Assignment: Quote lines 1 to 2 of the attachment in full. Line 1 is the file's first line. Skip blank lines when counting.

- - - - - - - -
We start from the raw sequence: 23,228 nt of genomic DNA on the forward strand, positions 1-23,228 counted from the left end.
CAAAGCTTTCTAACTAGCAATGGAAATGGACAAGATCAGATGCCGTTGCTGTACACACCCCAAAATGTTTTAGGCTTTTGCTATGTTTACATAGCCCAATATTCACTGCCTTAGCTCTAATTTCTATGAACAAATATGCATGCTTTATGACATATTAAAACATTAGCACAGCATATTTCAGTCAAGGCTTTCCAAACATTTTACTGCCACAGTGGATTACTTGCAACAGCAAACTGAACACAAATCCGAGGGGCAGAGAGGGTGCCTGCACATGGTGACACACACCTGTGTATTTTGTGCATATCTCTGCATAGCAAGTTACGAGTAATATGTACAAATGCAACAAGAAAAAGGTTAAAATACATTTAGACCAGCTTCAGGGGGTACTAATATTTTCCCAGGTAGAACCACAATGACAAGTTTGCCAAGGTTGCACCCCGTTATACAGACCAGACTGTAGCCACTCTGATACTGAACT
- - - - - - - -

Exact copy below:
We start from the raw sequence: 23,228 nt of genomic DNA on the forward strand, positions 1-23,228 counted from the left end.
CAAAGCTTTCTAACTAGCAATGGAAATGGACAAGATCAGATGCCGTTGCTGTACACACCCCAAAATGTTTTAGGCTTTTGCTATGTTTACATAGCCCAATATTCACTGCCTTAGCTCTAATTTCTATGAACAAATATGCATGCTTTATGACATATTAAAACATTAGCACAGCATATTTCAGTCAAGGCTTTCCAAACATTTTACTGCCACAGTGGATTACTTGCAACAGCAAACTGAACACAAATCCGAGGGGCAGAGAGGGTGCCTGCACATGGTGACACACACCTGTGTATTTTGTGCATATCTCTGCATAGCAAGTTACGAGTAATATGTACAAATGCAACAAGAAAAAGGTTAAAATACATTTAGACCAGCTTCAGGGGGTACTAATATTTTCCCAGGTAGAACCACAATGACAAGTTTGCCAAGGTTGCACCCCGTTATACAGACCAGACTGTAGCCACTCTGATACTGAACT